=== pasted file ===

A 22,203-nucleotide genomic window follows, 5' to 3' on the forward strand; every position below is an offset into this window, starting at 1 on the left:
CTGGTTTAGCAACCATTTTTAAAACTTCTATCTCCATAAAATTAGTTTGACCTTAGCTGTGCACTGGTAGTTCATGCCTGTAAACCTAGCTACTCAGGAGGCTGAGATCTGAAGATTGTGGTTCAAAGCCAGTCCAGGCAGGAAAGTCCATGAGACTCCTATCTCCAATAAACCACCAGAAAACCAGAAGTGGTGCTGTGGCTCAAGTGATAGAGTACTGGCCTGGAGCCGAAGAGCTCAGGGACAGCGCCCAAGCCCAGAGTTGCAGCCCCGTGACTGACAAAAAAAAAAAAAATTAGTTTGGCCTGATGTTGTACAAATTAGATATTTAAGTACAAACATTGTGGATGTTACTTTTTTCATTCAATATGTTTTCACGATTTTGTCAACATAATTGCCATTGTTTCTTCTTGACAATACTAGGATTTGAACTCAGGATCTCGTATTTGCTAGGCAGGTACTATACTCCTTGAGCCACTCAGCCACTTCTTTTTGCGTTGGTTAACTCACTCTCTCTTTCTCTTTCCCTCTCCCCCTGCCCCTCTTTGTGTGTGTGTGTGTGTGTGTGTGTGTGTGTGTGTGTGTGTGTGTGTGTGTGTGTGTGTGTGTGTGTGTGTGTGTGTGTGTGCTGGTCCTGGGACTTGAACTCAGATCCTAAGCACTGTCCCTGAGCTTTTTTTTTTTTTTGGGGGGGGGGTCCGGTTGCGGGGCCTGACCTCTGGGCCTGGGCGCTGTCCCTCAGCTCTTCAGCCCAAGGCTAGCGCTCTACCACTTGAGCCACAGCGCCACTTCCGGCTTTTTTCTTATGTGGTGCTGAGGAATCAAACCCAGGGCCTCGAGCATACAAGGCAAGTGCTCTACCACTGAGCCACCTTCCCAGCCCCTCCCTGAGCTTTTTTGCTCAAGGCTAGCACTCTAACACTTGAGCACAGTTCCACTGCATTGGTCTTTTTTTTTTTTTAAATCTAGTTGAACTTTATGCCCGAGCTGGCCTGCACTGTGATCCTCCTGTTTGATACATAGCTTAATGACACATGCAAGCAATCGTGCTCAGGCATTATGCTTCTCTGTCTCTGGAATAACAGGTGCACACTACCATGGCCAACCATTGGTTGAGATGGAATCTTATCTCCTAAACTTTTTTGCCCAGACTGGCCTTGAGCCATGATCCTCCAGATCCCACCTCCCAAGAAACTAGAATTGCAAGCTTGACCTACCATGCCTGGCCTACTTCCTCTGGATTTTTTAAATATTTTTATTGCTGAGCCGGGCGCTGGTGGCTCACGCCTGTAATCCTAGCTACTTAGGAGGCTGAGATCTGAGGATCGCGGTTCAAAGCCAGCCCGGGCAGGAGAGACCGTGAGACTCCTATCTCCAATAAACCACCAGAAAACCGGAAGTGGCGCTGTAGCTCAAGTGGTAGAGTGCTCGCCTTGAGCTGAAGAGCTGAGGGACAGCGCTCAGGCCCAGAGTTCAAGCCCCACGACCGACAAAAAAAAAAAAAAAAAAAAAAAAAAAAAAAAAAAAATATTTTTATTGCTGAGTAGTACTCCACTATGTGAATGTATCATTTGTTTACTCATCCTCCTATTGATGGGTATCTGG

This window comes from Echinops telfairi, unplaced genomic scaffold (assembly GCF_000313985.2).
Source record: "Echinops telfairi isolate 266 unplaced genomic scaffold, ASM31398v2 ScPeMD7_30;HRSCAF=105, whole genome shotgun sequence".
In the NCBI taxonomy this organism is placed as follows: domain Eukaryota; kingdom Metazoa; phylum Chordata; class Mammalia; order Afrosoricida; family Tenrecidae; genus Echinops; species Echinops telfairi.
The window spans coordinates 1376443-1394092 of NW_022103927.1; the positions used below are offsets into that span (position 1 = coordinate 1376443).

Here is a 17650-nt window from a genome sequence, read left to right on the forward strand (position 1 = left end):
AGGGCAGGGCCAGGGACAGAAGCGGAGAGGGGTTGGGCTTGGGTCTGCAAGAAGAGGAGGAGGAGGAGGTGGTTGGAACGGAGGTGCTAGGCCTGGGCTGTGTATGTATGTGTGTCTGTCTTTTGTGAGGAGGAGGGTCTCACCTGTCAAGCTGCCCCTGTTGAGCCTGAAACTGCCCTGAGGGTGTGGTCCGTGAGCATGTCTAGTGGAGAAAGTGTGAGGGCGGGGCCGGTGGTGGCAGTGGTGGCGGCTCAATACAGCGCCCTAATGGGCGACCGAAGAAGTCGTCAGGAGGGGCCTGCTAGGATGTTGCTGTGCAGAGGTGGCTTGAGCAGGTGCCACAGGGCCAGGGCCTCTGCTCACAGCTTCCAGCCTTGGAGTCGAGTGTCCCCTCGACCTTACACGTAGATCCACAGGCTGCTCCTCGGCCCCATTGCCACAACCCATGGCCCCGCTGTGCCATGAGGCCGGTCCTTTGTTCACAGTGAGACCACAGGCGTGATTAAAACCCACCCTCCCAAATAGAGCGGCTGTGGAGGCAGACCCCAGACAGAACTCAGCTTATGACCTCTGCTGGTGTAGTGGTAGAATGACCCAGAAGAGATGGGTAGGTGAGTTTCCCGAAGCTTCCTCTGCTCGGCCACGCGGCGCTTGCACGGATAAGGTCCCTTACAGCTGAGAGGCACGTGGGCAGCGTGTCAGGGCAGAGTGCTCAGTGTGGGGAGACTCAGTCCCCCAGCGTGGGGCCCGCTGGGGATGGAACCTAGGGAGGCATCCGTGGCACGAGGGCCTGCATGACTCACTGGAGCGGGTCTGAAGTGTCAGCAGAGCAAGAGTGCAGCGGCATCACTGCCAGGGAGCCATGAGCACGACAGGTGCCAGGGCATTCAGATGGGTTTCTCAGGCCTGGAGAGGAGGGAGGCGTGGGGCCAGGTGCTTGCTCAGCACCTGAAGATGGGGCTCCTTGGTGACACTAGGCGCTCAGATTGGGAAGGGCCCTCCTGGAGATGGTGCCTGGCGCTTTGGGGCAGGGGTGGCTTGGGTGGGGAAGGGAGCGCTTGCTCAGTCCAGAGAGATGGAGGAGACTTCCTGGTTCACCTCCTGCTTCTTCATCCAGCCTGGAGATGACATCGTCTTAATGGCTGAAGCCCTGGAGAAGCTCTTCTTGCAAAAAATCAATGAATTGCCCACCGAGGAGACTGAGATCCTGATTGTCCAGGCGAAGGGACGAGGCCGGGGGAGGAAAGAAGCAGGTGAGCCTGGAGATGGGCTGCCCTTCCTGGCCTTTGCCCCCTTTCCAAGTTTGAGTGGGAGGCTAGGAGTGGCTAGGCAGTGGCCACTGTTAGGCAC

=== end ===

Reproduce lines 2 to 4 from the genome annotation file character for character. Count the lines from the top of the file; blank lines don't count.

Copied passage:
CTGGTTTAGCAACCATTTTTAAAACTTCTATCTCCATAAAATTAGTTTGACCTTAGCTGTGCACTGGTAGTTCATGCCTGTAAACCTAGCTACTCAGGAGGCTGAGATCTGAAGATTGTGGTTCAAAGCCAGTCCAGGCAGGAAAGTCCATGAGACTCCTATCTCCAATAAACCACCAGAAAACCAGAAGTGGTGCTGTGGCTCAAGTGATAGAGTACTGGCCTGGAGCCGAAGAGCTCAGGGACAGCGCCCAAGCCCAGAGTTGCAGCCCCGTGACTGACAAAAAAAAAAAAAATTAGTTTGGCCTGATGTTGTACAAATTAGATATTTAAGTACAAACATTGTGGATGTTACTTTTTTCATTCAATATGTTTTCACGATTTTGTCAACATAATTGCCATTGTTTCTTCTTGACAATACTAGGATTTGAACTCAGGATCTCGTATTTGCTAGGCAGGTACTATACTCCTTGAGCCACTCAGCCACTTCTTTTTGCGTTGGTTAACTCACTCTCTCTTTCTCTTTCCCTCTCCCCCTGCCCCTCTTTGTGTGTGTGTGTGTGTGTGTGTGTGTGTGTGTGTGTGTGTGTGTGTGTGTGTGTGTGTGTGTGTGTGTGTGTGTGTGTGTGCTGGTCCTGGGACTTGAACTCAGATCCTAAGCACTGTCCCTGAGCTTTTTTTTTTTTTTGGGGGGGGGGTCCGGTTGCGGGGCCTGACCTCTGGGCCTGGGCGCTGTCCCTCAGCTCTTCAGCCCAAGGCTAGCGCTCTACCACTTGAGCCACAGCGCCACTTCCGGCTTTTTTCTTATGTGGTGCTGAGGAATCAAACCCAGGGCCTCGAGCATACAAGGCAAGTGCTCTACCACTGAGCCACCTTCCCAGCCCCTCCCTGAGCTTTTTTGCTCAAGGCTAGCACTCTAACACTTGAGCACAGTTCCACTGCATTGGTCTTTTTTTTTTTTTAAATCTAGTTGAACTTTATGCCCGAGCTGGCCTGCACTGTGATCCTCCTGTTTGATACATAGCTTAATGACACATGCAAGCAATCGTGCTCAGGCATTATGCTTCTCTGTCTCTGGAATAACAGGTGCACACTACCATGGCCAACCATTGGTTGAGATGGAATCTTATCTCCTAAACTTTTTTGCCCAGACTGGCCTTGAGCCATGATCCTCCAGATCCCACCTCCCAAGAAACTAGAATTGCAAGCTTGACCTACCATGCCTGGCCTACTTCCTCTGGATTTTTTAAATATTTTTATTGCTGAGCCGGGCGCTGGTGGCTCACGCCTGTAATCCTAGCTACTTAGGAGGCTGAGATCTGAGGATCGCGGTTCAAAGCCAGCCCGGGCAGGAGAGACCGTGAGACTCCTATCTCCAATAAACCACCAGAAAACCGGAAGTGGCGCTGTAGCTCAAGTGGTAGAGTGCTCGCCTTGAGCTGAAGAGCTGAGGGACAGCGCTCAGGCCCAGAGTTCAAGCCCCACGACCGACAAAAAAAAAAAAAAAAAAAAAAAAAAAAAAAAAAAAATATTTTTATTGCTGAGTAGTACTCCACTATGTGAATGTATCATTTGTTTACTCATCCTCCTATTGATGGGTATCTGG

This window comes from Echinops telfairi, unplaced genomic scaffold (assembly GCF_000313985.2).
Source record: "Echinops telfairi isolate 266 unplaced genomic scaffold, ASM31398v2 ScPeMD7_30;HRSCAF=105, whole genome shotgun sequence".